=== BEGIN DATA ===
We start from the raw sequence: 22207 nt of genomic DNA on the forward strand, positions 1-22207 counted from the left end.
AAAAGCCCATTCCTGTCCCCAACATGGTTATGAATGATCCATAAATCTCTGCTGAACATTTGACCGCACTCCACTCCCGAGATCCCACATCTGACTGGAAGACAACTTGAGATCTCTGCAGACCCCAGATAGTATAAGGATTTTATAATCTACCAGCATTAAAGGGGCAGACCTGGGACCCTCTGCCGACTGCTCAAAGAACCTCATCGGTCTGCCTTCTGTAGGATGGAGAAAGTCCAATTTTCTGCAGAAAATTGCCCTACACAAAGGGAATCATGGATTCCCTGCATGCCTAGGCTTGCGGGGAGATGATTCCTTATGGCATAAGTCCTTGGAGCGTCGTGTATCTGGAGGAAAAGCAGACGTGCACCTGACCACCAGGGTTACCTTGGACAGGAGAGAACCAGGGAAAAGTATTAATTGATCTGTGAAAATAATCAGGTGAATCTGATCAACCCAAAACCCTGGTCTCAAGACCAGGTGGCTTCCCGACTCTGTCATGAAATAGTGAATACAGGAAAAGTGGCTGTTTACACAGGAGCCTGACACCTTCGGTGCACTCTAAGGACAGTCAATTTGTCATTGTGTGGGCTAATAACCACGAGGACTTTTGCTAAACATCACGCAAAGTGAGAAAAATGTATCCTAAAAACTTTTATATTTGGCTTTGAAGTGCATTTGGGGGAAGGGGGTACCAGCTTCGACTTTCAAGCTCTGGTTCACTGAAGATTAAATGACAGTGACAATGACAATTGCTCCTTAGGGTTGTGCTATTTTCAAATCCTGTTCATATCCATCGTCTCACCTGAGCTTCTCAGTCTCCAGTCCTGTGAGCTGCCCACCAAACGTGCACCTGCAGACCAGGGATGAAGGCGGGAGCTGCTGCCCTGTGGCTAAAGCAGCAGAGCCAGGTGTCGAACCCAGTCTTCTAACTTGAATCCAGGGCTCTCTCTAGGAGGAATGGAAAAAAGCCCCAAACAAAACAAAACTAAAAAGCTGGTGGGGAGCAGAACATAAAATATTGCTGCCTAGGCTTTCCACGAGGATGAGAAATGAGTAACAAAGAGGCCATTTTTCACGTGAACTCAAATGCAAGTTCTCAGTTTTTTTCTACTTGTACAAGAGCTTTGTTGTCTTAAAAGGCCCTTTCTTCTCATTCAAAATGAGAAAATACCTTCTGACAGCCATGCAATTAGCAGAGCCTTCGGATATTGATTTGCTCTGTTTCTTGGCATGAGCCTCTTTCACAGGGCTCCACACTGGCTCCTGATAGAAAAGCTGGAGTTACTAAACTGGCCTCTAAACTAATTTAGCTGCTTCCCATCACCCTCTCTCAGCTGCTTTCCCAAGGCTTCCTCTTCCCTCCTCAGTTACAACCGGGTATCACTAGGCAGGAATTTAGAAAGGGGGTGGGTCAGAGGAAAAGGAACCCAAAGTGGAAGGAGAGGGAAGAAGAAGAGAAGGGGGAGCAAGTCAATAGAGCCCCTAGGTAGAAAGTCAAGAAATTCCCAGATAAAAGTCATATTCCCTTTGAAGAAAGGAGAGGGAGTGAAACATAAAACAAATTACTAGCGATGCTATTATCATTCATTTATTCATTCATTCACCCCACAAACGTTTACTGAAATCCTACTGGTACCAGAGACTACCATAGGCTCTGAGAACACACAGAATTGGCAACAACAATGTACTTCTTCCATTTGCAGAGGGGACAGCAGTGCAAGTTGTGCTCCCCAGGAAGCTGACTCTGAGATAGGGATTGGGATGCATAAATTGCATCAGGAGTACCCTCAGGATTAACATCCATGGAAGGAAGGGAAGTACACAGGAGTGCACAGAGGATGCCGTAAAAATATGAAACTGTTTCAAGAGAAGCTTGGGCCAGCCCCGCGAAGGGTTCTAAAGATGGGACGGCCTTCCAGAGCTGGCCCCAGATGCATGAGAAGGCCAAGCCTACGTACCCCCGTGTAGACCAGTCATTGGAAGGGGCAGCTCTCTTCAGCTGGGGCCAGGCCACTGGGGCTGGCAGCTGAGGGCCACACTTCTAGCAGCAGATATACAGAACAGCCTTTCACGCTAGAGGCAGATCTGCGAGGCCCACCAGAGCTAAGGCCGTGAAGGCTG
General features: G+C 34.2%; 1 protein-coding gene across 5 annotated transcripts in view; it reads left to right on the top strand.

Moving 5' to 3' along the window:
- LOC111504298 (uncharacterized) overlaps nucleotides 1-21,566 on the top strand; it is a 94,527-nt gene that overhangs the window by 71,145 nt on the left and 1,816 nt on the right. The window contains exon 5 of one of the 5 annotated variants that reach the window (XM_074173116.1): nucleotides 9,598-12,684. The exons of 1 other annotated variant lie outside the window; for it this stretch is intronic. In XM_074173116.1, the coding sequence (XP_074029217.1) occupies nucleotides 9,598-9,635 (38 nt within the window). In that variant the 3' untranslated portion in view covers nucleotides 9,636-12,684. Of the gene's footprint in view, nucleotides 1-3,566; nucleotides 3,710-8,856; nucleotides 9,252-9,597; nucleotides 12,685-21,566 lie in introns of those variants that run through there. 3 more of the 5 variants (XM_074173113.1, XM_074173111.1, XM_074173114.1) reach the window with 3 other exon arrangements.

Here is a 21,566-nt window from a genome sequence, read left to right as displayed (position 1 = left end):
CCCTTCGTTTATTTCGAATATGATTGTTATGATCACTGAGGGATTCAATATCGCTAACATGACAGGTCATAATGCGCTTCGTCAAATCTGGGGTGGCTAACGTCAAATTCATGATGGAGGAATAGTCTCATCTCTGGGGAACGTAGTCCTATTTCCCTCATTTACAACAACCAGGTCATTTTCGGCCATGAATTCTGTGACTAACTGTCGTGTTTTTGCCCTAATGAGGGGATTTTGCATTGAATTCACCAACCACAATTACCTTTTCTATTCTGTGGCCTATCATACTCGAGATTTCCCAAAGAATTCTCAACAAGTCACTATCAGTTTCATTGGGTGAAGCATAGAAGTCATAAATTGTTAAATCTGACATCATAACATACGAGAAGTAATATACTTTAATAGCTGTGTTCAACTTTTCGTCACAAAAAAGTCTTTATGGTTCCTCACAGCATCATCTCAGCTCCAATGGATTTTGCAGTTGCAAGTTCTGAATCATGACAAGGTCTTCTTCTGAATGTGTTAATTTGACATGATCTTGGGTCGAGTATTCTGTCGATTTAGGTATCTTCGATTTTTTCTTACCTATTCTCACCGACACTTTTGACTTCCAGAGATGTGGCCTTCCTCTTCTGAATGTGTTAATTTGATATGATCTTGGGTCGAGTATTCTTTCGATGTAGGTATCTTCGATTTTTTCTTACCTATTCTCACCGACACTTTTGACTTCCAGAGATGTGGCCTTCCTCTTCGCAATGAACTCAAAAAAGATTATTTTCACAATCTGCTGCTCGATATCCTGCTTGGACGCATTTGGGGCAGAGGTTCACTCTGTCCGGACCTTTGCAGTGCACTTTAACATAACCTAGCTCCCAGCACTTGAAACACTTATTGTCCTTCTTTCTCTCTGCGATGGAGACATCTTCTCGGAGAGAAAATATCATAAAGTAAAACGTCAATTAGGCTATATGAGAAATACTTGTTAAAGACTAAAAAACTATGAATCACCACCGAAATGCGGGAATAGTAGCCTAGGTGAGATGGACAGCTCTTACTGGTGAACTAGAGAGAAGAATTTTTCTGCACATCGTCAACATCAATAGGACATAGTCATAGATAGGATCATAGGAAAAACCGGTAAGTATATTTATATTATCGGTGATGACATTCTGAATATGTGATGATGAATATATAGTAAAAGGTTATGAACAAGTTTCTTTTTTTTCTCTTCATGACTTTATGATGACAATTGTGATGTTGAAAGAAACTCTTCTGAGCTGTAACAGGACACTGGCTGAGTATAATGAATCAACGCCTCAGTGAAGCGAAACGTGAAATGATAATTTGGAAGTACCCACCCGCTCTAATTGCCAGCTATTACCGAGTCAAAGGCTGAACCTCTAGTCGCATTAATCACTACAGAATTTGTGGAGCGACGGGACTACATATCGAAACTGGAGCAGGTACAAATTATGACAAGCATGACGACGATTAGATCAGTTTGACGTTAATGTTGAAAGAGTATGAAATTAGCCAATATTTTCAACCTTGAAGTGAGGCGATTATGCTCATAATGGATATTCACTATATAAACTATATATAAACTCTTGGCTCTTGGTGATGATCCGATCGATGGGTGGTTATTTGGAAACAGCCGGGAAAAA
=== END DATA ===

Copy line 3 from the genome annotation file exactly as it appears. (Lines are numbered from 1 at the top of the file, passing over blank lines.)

General features: G+C 34.2%; 1 protein-coding gene across 5 annotated transcripts in view; it reads left to right on the top strand.